With the presidential election just days away and the final debate only a memory, we have seen numerous buzzwords and slogans thrown out there. Obama is begging for “change” at every campaign stop he makes and as the television show Saturday Night Live suggested, Palin and McCain’s references to the term “maverick” could be turned into a pretty successful drinking game. And who could forget from his frequent references to Scranton, Biden’s hometown?
We have also seen the emergence recently of a new player on the political field, Joe the Plumber. Replacing the Republican Party, and specifically Sarah Palin’s reliance on “Joe Six-pack,” Joe the Plumber is the new everyman the candidates are fighting over, or at least fighting for his vote.
But beyond all of this, there is yet another character that many may not even notice as he is being brought up in these same debates. ExxonMobil is taking a beating from both the presidential and vice-presidential candidates. It has been mentioned at least six times during the debates as the enemy both parties can rally around. The company is one of the only things that they seem to agree on during these forums on disagreement.
While I have seen a commercial or two for the company and read a press release about their work in a hurricane stricken area of Texas, this is a time for ExxonMobil to really ramp up its PR efforts. With everyone against them, they must have some message positively portraying themselves to the American people. A few years ago, ExxonMobil was the only oil company to have its CEO appear for interviews when the three major stations were calling all oil companies to account, but this same company is now letting these candidates hurt their image without putting up a fight.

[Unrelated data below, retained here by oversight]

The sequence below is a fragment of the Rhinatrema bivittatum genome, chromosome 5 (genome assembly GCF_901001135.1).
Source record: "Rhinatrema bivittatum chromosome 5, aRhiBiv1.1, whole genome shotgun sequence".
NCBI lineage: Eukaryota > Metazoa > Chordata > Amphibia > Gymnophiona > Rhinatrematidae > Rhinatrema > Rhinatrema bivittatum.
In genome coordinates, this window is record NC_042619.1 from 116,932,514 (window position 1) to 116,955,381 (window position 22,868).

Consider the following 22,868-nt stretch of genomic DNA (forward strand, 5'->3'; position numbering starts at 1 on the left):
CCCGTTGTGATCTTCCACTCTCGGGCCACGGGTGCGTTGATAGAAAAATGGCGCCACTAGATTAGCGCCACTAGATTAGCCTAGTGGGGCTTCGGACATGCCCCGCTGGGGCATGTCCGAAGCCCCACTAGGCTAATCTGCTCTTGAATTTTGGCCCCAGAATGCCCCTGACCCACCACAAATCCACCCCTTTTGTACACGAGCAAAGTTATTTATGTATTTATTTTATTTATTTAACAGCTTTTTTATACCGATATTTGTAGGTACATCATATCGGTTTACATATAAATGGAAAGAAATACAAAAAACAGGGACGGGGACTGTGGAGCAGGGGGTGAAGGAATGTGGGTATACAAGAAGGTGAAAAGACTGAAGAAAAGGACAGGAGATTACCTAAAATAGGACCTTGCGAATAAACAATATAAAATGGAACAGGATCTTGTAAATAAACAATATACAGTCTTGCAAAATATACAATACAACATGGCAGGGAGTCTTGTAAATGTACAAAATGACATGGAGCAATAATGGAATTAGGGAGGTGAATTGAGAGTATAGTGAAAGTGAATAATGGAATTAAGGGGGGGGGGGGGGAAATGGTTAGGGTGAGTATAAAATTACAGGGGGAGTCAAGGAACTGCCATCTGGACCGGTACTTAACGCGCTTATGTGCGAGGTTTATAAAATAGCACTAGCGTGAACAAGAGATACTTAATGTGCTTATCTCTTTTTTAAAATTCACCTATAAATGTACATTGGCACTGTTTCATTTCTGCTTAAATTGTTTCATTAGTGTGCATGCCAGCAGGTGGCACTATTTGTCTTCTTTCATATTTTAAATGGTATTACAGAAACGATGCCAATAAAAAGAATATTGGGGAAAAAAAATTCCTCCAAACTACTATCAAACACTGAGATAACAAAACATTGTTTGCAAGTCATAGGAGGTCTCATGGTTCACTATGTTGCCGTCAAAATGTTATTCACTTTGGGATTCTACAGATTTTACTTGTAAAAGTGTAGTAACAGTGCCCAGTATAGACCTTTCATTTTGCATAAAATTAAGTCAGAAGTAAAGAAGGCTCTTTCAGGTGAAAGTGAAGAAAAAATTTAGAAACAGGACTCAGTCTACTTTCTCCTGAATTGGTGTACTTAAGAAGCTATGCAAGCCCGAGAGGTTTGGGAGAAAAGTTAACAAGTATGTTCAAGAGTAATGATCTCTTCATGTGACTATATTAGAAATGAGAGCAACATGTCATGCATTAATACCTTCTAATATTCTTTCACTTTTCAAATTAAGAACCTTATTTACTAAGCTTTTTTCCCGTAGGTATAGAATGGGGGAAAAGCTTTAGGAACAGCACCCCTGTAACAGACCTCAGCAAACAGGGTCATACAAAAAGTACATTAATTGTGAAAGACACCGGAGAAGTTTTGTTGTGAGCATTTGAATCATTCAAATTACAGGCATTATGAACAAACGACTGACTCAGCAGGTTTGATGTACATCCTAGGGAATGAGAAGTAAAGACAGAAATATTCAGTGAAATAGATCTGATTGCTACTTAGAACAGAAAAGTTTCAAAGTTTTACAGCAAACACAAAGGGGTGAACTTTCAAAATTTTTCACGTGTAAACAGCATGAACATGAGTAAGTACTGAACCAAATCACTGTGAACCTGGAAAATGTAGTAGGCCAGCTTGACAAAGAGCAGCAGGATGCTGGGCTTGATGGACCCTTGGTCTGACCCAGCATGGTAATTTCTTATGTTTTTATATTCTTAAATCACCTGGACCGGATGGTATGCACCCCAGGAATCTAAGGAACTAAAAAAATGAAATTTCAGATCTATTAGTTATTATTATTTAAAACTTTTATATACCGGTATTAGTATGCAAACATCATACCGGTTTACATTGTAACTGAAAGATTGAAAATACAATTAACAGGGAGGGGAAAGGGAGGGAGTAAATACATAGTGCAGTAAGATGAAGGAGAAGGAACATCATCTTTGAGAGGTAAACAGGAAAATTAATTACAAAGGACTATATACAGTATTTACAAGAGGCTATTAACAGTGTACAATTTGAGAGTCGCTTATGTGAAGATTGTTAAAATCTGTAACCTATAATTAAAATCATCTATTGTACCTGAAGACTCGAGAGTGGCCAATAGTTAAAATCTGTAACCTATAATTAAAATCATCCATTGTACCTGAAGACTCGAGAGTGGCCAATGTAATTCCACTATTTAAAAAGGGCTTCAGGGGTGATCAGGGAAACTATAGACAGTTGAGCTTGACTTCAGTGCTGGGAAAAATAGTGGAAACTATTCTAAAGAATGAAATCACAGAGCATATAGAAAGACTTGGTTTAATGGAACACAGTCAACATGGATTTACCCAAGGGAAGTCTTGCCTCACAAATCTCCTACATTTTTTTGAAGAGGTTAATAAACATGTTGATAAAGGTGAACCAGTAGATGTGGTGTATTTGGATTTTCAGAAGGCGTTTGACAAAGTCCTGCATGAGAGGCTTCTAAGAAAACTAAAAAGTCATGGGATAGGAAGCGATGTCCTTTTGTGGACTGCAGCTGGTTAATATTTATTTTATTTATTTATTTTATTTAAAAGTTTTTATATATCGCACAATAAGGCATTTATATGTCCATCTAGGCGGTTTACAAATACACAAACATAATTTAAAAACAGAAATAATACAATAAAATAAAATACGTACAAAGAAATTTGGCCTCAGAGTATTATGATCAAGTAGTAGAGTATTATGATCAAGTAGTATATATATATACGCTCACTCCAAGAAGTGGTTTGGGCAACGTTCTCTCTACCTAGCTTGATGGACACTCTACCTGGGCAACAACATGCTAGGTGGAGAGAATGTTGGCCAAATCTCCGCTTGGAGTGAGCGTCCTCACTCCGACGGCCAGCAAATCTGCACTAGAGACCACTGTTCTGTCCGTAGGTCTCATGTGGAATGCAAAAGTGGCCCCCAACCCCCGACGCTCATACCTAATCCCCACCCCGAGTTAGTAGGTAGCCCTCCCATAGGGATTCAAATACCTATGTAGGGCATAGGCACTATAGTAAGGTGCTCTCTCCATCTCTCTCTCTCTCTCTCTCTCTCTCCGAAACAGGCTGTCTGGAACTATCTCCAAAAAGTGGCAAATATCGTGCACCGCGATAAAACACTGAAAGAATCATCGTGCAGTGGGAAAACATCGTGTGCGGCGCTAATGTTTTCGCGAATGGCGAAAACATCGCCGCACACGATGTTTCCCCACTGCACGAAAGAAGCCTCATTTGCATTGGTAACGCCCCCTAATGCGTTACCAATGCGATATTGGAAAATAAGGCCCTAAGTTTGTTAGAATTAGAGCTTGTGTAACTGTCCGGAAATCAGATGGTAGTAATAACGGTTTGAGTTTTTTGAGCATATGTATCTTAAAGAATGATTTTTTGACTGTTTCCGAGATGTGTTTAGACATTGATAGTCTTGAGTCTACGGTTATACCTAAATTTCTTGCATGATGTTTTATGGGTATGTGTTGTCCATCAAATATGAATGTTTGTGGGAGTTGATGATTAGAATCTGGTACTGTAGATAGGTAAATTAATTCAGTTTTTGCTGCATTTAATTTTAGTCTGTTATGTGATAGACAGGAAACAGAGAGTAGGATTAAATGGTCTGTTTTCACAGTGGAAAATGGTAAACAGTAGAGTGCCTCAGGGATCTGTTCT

So where is the ExxonMobil of the past, responding to issues when the call was placed? But then again, with all the criticism they face now and have faced in the past, maybe two candidates in a 90 minute debate who occasionally express their dislike for ExxonMobil isn’t all that bad. And maybe the American people care more now about candidate’s buzzwords than when they call a company to task. Could it be possible that those paying attention to this race don’t even realize a company is being bashed when all we hear about on the news are mavericks asking Joes for change?